There are exceptions to this rule. If a child is regularly singing solos in public, a younger student will often benefit from lessons. Also, if a student is experiencing technical difficulty while singing, lessons may be in order. Additionally, some children mature faster than others and may be ready for lessons earlier. I will always agree to a trial lesson with a young student, so that I can give the best recommendation. Above all, it's important to have realistic expectations for pre-adolescent voices.

Adventures in Teaching: Halloween

Libby Larsen, composer

This year for Halloween I decided that since I was teaching all afternoon, and students would likely come to lessons in their costumes, I would dress up, too. I hemmed and hawed about what to be, but anything too elaborate like a character from an opera seemed too difficult to maintain while teaching. I settled on composer Libby Larsen because I love her music and I look a bit like her if I change the part in my hair.

I thought Larsen would be a great choice, since most young musicians think of composers as old (or dead) European men like Bach, Mozart and Beethoven. She certainly goes against that type as a living American woman. Larsen has an excellent section for kids on her website. She includes a letter to students, an interview, and a section on composing music. From the interview:

What advice would you give to a person who wants to compose for a living?

Listen to all kinds of music, as much as you can get your hands on. Make friends with creative and artistic people. Learn to read and notate music very, very well. Listen some more. Work at your music every day. Study the music of other composers. Write everything down. Talk to musicians and music teachers as much as you can. Perform: sing, play instruments, make up your own instruments, and of course, dance!

Read the rest at Libby Larsen's For Kids page.

How to Practice: 10 Tips for New Voice Students

Many new voice students do not have a full understanding of what it means to practice between lessons. Singing through your pieces several times may help you memorize them, but you won't learn how to correct musical and technical mistakes. Students should approach each practice session as they should each lesson; with an open mind, and willing to experiment. This list is by no means complete, but here are 10 tips to incorporate into your practice time.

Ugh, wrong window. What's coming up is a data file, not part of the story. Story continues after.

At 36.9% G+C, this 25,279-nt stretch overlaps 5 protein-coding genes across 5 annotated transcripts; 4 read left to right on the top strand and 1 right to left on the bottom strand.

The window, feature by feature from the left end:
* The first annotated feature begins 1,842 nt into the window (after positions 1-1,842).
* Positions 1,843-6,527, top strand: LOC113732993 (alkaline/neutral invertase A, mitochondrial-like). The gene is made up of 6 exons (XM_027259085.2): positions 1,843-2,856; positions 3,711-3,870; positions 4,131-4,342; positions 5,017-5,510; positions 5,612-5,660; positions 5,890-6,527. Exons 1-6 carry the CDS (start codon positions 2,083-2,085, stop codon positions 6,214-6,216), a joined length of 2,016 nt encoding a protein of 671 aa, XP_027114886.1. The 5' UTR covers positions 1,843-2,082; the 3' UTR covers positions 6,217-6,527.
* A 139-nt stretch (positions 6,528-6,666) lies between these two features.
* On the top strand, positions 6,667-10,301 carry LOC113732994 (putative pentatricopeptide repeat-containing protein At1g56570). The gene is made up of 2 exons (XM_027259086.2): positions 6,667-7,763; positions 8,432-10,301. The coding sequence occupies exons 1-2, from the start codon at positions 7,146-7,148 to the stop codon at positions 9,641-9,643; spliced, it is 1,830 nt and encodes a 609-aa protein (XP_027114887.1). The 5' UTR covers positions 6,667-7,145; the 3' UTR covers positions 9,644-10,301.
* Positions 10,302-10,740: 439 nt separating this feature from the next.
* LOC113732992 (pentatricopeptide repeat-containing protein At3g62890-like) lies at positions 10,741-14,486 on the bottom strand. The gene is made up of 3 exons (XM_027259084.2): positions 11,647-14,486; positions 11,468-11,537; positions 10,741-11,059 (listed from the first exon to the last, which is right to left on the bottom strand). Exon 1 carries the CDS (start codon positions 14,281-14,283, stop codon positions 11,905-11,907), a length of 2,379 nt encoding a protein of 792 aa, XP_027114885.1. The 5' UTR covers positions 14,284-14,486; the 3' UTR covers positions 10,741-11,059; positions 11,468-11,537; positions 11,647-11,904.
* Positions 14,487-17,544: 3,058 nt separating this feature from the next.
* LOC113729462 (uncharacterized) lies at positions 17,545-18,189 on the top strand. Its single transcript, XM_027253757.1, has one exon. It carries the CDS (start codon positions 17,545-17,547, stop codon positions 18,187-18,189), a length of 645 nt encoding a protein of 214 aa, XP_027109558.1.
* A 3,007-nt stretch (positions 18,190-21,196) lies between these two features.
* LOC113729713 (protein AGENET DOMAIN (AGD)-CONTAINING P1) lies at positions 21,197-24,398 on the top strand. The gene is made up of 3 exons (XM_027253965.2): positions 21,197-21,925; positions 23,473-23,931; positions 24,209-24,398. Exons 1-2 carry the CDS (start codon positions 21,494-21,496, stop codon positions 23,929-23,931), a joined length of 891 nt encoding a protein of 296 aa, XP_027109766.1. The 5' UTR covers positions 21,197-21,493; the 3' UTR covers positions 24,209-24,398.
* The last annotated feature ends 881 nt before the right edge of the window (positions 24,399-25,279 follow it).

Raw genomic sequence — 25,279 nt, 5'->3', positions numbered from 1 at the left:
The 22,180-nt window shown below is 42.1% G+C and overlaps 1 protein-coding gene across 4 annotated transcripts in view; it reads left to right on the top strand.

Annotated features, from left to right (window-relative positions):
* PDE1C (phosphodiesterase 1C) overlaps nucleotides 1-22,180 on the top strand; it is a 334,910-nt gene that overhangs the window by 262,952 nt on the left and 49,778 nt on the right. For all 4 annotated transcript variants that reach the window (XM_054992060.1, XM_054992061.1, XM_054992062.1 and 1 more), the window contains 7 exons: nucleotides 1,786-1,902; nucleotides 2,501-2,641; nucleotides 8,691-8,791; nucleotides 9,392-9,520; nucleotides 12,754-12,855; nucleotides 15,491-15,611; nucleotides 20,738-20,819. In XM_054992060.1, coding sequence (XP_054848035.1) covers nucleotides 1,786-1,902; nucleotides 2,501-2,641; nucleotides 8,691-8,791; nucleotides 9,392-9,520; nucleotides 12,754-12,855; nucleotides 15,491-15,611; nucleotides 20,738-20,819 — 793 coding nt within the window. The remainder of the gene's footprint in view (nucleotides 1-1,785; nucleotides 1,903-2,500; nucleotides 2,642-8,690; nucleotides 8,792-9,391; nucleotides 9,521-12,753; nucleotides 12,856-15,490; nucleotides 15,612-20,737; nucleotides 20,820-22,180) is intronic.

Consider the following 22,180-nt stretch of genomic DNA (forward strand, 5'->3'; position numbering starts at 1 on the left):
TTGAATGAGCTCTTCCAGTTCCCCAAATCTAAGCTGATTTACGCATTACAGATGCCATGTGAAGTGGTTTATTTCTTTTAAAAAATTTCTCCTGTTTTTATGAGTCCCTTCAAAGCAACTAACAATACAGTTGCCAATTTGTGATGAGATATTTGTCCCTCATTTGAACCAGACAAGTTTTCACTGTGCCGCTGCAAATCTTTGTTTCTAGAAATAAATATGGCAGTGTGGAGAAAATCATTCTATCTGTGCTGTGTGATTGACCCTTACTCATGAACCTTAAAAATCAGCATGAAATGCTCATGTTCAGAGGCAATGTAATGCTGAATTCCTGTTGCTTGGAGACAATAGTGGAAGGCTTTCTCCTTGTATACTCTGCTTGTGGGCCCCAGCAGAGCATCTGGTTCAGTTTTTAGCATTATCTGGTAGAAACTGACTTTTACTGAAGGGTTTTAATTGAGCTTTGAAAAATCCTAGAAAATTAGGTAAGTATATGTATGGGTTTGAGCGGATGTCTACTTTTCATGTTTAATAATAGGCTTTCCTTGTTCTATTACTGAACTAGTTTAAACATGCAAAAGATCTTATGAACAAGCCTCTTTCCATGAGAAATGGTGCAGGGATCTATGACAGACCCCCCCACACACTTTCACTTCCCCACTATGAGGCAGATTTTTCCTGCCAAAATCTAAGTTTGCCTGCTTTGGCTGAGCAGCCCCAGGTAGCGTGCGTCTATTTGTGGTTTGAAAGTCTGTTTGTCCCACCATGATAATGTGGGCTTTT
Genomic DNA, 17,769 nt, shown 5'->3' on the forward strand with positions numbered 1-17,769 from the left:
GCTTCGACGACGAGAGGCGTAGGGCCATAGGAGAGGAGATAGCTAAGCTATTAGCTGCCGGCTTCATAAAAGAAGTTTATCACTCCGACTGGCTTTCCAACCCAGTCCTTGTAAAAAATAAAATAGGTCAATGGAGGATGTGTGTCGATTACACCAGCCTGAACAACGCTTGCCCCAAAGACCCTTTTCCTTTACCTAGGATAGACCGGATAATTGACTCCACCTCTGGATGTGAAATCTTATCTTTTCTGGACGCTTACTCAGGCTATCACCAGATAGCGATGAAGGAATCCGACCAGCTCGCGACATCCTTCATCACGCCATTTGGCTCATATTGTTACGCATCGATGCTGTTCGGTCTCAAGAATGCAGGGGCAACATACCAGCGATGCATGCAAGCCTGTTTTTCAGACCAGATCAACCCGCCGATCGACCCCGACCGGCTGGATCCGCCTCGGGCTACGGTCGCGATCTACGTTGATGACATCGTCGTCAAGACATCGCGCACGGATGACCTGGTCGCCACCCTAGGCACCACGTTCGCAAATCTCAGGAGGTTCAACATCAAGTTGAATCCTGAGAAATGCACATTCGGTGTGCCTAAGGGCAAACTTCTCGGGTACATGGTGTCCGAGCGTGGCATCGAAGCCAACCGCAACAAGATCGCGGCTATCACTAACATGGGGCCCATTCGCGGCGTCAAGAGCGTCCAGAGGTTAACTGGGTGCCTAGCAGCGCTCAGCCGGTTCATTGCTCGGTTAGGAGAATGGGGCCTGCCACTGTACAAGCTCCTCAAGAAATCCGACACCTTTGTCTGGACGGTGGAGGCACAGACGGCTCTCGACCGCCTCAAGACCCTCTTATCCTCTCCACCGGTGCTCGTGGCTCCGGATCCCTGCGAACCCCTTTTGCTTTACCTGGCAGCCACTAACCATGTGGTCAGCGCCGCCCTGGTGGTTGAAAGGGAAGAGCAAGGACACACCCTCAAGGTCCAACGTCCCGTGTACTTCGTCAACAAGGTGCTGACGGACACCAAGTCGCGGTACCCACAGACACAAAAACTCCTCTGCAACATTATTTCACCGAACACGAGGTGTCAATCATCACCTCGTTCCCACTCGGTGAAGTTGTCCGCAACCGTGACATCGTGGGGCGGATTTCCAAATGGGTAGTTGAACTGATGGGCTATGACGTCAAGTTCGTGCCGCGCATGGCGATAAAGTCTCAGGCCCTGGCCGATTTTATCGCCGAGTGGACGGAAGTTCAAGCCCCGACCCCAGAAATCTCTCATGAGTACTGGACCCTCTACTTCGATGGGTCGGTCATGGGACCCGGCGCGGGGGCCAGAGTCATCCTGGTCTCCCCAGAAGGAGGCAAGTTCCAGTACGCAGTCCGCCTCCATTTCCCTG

1. Record your lesson. This is useful for remembering what to work on between the lessons since there often isn't time for your teacher to make written notes for you. You will also be able to hear the difference your practicing makes over time.
  2. Practice often. It is much better to work on your singing a little bit each day rather than one longer session the day before your lesson. Singers are like athletes; we are training our muscles to perform special skills. Like athletes, waiting until the last minute and doing one long prep session will get you nowhere.
  3. If you are ill, feel pain in your throat, or if you begin to loose your voice, stop singing. Singing should always feel free, not forced. If there is pain or you become horse, you are doing it wrong or there could be a medical issue that may need to be addressed by a doctor.
  4. Warm-up using exercises your teacher introduced in the lesson. Take this time to focus on different technical aspects of singing such as breath, posture, resonance and diction. Often, each exercise is meant to work on a particular skill. If you are unsure what skills go with each exercise, ask your teacher. If you work better with imagery, use the image you've worked out with your teacher for each exercise.
  5. Work on pieces in sections of 4-8 measures. You can do various exercises in each section to work on different technical aspects. For example: to work on breath, sing a section on a tongue trill (rrrr); to work on phrasing sing legato on a vowel instead of the words; or to work on rhythm, count a section while singing. Once each section is perfected you can put the piece back together by grouping sections together.
  6. Take note of trouble spots. If you make a mistake more than once, go back and correct it. Sing the notes on different vowels and then with the words. Then put the trouble spot back into the rest of the phrase to give it context.
  7. Remember that the way you say the words matters as much as the meaning. Work on correct diction as part of your practice time. One way to do this is to speak the words with a resonant voice, both with the rhythm and as you would if you were in a play.
  8. Learn to read music using solfeggio (do, re, mi, etc.) or another system. Learning notation and music theory will help you learn pieces more quickly and you will understand them better. Learning another instrument is a good way to achieve this.
  9. Approach each piece as an actor. Your job is to interpret the intent of the composer and poet/lyricist for the audience. This means you must understand the meaning behind the words and the notes. Practice time needs to include some time for research.
  10. Take time to listen to many other singers in many different styles. You have a unique voice, so listening to others, both those who have voices similar to yours and those who are very different, will give you a better frame of reference for your own voice.